Top 10 news stories of 2021

As is tradition at the end of one year and the beginning of the next, we present our top stories of the year past.

In 2021, as it was it 2020, the top story of the year was the COVID-19 pandemic. In fact, the story was so dominant, we treated it separately in the Dec. 23 edition. (See: “Year in review: COVID-19 dominates 2021,” The Interior News, Dec. 23, 2021).

Here we present the last five of the other Top 10 news stories of the year in no particular order.


Perhaps one of the most overlooked stories of the year, according to Stikine MLA Nathan Cullen, Rogers Communications started construction on new cellular towers intended to fill the gaps in service between Prince George and Prince Rupert.

Rogers began constructing the first of a 12 new towers in Seaton, near Witset (Moricetown), in early December.

The project is a joint venture with the province and federal government announced in April to improve connectivity and close cell gaps along Highway 16.

As part of the project, Rogers will set up 12 new cellular towers by fall 2022 along the stretch of Hwy 16 from Prince George to Prince Rupert.

The project will provide 252 kilometres of new highway cellular coverage, closing several gaps along the 720-kilometre corridor. Rogers will also provide coverage to three provincial highway rest stops at Boulder Creek, Basalt Creek and Sanderson Point.

The $11.6 million project which is a collaboration between Rogers, federal government and Province of B.C., was welcomed by most owing to the route’s infamous reputation of being the Highway of Tears.

Bridging the gaps of cellular connectivity was one of the 33 recommendations in the 2006 Highway of Tears Symposium report due to the high number of women that have gone missing or have been murdered along this northwestern route.

“It means the world to me and our women to connect with others and keep in touch, especially on this highway – anything can happen at any given time,” said Gladys Radek, Murdered and Missing Indigenous Women and Girls (MMIWG) activist.

“This tower and project will bring a lifeline to all of us who travel along Highway 16 regularly and will bring a sense of safety and security that will help us prevent future tragedies.”

As part of this project, Rogers also commissioned two totem poles carved by Mike Dangeli to be placed at each end of Hwy 16, in Prince Rupert and Prince George.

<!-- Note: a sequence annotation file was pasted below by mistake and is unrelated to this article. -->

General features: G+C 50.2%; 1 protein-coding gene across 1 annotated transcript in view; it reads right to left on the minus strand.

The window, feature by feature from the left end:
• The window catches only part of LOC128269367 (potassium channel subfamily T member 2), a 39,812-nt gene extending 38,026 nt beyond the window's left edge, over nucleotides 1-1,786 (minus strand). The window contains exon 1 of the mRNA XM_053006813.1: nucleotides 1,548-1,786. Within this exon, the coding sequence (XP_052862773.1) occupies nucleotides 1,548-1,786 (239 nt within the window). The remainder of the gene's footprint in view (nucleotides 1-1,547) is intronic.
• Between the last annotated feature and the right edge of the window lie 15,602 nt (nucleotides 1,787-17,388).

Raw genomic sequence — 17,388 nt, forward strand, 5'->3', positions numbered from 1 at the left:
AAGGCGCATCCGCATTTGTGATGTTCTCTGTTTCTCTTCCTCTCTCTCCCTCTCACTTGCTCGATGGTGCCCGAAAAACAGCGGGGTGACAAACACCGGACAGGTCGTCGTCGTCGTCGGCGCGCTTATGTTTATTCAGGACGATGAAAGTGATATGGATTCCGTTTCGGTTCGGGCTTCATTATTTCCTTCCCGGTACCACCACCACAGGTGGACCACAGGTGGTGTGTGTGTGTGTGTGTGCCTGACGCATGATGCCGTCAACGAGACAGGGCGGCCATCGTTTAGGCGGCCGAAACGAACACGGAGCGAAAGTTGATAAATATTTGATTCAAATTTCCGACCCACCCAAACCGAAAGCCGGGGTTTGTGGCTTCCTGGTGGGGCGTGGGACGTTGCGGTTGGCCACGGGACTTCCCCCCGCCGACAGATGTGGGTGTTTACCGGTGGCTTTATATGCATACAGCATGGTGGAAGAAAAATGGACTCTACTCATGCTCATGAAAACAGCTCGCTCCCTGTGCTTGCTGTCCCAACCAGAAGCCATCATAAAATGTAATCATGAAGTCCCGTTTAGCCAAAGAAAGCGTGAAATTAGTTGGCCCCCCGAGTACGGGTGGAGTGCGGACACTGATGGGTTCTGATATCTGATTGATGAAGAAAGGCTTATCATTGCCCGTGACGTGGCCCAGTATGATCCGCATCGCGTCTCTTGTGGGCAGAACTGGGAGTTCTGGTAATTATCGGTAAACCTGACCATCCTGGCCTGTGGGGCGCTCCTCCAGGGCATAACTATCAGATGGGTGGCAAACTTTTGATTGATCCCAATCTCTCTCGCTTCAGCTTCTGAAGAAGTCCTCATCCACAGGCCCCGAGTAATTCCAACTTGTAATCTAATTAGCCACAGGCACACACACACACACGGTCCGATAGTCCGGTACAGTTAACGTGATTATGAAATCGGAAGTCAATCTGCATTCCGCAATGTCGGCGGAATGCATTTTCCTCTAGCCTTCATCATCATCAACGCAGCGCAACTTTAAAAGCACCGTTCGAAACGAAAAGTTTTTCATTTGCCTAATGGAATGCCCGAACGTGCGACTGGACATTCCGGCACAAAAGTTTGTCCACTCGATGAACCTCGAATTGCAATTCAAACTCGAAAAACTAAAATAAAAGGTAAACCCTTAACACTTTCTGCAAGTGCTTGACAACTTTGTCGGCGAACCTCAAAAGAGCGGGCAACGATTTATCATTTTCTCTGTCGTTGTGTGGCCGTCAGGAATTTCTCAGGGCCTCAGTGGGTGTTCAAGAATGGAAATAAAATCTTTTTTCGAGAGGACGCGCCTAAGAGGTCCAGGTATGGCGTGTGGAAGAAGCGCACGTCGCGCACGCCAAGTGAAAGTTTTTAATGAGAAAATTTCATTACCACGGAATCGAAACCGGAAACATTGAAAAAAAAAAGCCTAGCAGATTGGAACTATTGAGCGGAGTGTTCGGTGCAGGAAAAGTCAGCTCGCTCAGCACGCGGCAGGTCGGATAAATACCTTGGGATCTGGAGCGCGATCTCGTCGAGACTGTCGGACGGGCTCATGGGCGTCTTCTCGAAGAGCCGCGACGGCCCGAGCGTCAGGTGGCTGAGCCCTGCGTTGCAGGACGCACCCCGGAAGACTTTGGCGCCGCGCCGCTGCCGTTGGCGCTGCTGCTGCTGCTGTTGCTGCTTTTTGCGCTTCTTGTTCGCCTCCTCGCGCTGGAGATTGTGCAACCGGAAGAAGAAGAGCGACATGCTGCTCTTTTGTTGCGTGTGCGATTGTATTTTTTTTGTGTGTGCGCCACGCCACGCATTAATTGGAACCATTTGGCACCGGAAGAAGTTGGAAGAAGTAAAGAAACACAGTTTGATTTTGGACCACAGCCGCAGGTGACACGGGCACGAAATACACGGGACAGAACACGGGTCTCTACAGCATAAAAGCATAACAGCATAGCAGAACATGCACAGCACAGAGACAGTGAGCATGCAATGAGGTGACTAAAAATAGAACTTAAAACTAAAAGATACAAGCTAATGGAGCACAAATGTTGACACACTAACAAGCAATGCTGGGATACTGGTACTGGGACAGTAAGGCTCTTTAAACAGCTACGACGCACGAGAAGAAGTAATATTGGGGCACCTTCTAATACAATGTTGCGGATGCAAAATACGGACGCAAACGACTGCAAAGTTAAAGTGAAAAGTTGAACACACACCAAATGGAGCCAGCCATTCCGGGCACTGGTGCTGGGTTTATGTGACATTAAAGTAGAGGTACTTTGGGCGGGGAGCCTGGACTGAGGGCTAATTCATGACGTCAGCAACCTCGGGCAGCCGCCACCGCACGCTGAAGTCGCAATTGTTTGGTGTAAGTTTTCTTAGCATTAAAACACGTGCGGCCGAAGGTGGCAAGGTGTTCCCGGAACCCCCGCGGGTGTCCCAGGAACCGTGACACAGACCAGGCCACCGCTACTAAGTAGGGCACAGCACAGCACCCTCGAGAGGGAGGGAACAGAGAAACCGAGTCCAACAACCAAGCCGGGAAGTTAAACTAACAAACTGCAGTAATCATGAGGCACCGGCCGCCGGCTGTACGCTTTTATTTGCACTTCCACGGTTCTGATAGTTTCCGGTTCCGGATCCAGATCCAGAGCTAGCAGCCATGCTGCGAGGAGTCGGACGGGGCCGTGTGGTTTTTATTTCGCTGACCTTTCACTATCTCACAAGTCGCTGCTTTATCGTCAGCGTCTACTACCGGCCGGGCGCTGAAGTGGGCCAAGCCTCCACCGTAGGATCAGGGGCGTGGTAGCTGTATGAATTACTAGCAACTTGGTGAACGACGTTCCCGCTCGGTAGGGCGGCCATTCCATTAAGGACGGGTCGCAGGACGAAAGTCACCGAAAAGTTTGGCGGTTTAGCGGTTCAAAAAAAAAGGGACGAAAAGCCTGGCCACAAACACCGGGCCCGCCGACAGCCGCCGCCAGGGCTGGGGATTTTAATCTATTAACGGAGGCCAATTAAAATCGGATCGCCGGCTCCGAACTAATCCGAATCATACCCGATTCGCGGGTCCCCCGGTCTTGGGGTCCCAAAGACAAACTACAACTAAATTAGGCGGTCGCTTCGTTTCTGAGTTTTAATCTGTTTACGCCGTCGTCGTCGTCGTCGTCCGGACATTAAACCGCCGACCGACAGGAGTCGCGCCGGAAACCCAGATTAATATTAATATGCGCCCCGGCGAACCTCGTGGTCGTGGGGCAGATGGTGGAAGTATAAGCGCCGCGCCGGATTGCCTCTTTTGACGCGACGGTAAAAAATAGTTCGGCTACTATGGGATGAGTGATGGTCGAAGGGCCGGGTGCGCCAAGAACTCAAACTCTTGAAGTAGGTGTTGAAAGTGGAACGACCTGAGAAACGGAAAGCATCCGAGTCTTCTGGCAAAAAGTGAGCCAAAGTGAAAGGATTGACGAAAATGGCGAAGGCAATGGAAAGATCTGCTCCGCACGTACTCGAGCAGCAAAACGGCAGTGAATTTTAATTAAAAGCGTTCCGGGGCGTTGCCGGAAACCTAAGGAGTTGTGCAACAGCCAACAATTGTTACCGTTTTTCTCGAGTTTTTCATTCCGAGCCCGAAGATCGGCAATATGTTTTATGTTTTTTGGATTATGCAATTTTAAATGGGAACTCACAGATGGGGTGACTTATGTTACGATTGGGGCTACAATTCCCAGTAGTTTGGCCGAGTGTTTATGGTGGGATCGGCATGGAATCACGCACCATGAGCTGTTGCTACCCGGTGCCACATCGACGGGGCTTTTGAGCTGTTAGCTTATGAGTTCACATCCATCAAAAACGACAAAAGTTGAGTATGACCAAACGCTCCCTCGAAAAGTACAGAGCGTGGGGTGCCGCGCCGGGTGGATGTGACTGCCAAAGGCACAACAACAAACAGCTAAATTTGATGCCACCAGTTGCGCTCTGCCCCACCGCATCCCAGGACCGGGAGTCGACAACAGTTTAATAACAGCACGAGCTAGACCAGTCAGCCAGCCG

An untenable situation at the Smithers wastewater plant, became even worse over the course of 2021.

In June, it came to light the Town is in violation of the Fisheries Act for exceeding the authorized concentration of suspended solids in effluent for which it received a written warning in April 2020.

In order to fix the problem, council ordered staff to commence with an upgrade of the plant by applying to the Rural and Northern Infrastructure Program under the federal Investing in Canada Infrastructure Program.

But in October, the Town found out its application had been denied for the second time.

Now, council is scrambling to figure out how Smithers is going to fund the necessary upgrades before fines kick in.

If convicted the Town could face fines of not less than $500,000, but not more than $6 million.


In the spring, controversy broke out in Telkwa over the location at Flagpole Park of a popular food truck.

Lonny Carroll owner of the Telkwa Pub originally raised the issue with village council concerned over the potential impact of the proximity of the Quick Eats truck to her business.

Councillors were sympathetic to Carroll’s cause and directed staff to prepare a report including current regulations and an analysis of what other communities do to regulate food trucks with respect to fees, licences, approved locations etc.

But the owners of Quick Eats fought back with a lot of support from the public.

Al and Evelyn Zittlau took umbrage with the fact they were not informed about Carroll’s delegation to the previous council meeting and disputed they negatively impact the pub.